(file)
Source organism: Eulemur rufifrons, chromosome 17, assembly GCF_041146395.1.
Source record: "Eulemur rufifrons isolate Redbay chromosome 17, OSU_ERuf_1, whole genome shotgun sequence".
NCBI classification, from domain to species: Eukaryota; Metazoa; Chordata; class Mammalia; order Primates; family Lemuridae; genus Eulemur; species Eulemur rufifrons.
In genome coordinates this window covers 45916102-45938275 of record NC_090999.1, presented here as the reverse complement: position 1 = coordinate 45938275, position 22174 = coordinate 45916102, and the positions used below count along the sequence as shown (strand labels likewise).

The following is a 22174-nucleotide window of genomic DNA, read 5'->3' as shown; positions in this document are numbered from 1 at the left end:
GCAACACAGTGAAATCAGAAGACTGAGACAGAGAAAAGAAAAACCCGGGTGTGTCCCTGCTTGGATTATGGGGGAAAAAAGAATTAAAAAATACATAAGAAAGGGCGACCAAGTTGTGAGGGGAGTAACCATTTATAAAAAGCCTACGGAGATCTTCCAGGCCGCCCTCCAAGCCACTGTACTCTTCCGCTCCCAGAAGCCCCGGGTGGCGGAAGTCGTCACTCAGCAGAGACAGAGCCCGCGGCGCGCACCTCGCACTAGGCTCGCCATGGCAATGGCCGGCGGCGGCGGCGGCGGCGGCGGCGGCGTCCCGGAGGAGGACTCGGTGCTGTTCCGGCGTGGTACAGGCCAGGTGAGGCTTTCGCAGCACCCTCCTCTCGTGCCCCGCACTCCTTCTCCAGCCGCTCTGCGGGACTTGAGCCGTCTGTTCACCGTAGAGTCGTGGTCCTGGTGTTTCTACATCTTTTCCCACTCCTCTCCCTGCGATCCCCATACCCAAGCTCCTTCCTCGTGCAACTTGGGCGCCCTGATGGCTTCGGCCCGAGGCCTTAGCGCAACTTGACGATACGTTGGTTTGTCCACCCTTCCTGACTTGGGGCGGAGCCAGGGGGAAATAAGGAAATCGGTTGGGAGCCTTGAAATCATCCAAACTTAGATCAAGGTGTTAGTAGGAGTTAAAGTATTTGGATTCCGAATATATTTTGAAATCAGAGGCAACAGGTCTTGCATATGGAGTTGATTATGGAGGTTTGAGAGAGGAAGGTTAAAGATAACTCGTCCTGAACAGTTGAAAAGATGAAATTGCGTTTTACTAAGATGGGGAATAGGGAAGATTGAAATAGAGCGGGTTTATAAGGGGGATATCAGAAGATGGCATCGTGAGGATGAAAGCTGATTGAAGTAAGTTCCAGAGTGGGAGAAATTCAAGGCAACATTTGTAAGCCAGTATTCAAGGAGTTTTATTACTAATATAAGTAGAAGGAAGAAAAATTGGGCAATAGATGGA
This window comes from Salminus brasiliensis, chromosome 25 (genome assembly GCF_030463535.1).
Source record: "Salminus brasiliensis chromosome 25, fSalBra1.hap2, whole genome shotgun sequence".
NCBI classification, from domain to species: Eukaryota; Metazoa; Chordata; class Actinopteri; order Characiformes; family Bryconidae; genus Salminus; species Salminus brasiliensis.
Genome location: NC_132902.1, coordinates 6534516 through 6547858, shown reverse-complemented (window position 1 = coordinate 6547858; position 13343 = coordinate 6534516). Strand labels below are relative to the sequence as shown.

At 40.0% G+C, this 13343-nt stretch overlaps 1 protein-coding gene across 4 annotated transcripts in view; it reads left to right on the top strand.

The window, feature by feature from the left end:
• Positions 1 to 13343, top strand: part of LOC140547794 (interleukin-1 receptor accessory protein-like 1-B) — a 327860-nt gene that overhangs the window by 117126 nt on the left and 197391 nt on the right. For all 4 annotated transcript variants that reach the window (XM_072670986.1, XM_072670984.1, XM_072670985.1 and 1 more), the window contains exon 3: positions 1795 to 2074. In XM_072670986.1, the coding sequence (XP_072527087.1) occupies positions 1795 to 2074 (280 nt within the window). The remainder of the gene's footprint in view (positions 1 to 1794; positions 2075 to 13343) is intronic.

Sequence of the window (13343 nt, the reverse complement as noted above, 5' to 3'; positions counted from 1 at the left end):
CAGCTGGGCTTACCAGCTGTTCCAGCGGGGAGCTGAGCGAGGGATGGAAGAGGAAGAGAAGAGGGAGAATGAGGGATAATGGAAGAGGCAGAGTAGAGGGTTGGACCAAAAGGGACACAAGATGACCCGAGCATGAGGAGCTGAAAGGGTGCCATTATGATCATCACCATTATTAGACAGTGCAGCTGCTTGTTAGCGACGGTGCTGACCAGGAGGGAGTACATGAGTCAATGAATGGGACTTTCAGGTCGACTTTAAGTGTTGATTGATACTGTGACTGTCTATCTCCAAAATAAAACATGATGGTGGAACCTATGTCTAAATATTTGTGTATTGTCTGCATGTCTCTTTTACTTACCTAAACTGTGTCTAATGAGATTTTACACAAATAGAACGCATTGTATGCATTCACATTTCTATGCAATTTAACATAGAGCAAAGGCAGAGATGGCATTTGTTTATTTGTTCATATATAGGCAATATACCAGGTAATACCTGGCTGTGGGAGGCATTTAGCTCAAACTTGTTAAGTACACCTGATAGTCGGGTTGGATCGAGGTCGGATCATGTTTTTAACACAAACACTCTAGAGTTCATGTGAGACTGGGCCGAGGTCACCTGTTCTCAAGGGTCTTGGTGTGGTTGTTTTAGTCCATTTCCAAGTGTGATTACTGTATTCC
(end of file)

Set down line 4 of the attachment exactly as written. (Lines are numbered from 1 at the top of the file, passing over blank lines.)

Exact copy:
In genome coordinates this window covers 45916102-45938275 of record NC_090999.1, presented here as the reverse complement: position 1 = coordinate 45938275, position 22174 = coordinate 45916102, and the positions used below count along the sequence as shown (strand labels likewise).